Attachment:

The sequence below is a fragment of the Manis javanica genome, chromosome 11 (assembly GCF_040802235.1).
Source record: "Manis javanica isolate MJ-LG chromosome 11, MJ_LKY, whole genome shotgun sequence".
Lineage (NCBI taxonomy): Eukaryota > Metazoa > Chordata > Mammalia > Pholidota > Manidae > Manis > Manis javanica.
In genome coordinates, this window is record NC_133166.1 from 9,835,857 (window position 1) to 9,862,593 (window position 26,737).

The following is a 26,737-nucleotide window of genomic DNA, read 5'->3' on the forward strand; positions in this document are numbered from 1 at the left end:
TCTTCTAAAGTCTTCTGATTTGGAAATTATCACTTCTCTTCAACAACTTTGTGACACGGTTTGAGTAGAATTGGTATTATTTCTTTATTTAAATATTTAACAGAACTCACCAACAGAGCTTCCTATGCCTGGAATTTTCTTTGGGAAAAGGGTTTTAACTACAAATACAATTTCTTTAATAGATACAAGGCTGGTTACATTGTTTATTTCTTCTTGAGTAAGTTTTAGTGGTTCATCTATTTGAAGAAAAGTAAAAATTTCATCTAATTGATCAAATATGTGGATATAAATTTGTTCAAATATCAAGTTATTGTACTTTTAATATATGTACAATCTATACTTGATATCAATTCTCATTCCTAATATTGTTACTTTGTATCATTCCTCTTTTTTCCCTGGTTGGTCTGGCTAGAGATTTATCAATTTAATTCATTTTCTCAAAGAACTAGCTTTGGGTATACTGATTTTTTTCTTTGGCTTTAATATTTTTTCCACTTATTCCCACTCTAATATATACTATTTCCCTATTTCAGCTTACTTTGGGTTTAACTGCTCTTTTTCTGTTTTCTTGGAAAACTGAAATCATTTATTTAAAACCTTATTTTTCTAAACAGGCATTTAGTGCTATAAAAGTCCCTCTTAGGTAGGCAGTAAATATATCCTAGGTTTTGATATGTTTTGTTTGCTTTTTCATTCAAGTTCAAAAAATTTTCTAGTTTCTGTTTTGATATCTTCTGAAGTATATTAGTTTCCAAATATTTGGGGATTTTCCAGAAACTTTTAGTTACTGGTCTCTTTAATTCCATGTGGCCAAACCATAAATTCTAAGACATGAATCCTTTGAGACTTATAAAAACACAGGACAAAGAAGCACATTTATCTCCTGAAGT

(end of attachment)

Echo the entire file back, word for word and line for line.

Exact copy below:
The sequence below is a fragment of the Manis javanica genome, chromosome 11 (assembly GCF_040802235.1).
Source record: "Manis javanica isolate MJ-LG chromosome 11, MJ_LKY, whole genome shotgun sequence".
Lineage (NCBI taxonomy): Eukaryota > Metazoa > Chordata > Mammalia > Pholidota > Manidae > Manis > Manis javanica.
In genome coordinates, this window is record NC_133166.1 from 9,835,857 (window position 1) to 9,862,593 (window position 26,737).

The following is a 26,737-nucleotide window of genomic DNA, read 5'->3' on the forward strand; positions in this document are numbered from 1 at the left end:
TCTTCTAAAGTCTTCTGATTTGGAAATTATCACTTCTCTTCAACAACTTTGTGACACGGTTTGAGTAGAATTGGTATTATTTCTTTATTTAAATATTTAACAGAACTCACCAACAGAGCTTCCTATGCCTGGAATTTTCTTTGGGAAAAGGGTTTTAACTACAAATACAATTTCTTTAATAGATACAAGGCTGGTTACATTGTTTATTTCTTCTTGAGTAAGTTTTAGTGGTTCATCTATTTGAAGAAAAGTAAAAATTTCATCTAATTGATCAAATATGTGGATATAAATTTGTTCAAATATCAAGTTATTGTACTTTTAATATATGTACAATCTATACTTGATATCAATTCTCATTCCTAATATTGTTACTTTGTATCATTCCTCTTTTTTCCCTGGTTGGTCTGGCTAGAGATTTATCAATTTAATTCATTTTCTCAAAGAACTAGCTTTGGGTATACTGATTTTTTTCTTTGGCTTTAATATTTTTTCCACTTATTCCCACTCTAATATATACTATTTCCCTATTTCAGCTTACTTTGGGTTTAACTGCTCTTTTTCTGTTTTCTTGGAAAACTGAAATCATTTATTTAAAACCTTATTTTTCTAAACAGGCATTTAGTGCTATAAAAGTCCCTCTTAGGTAGGCAGTAAATATATCCTAGGTTTTGATATGTTTTGTTTGCTTTTTCATTCAAGTTCAAAAAATTTTCTAGTTTCTGTTTTGATATCTTCTGAAGTATATTAGTTTCCAAATATTTGGGGATTTTCCAGAAACTTTTAGTTACTGGTCTCTTTAATTCCATGTGGCCAAACCATAAATTCTAAGACATGAATCCTTTGAGACTTATAAAAACACAGGACAAAGAAGCACATTTATCTCCTGAAGT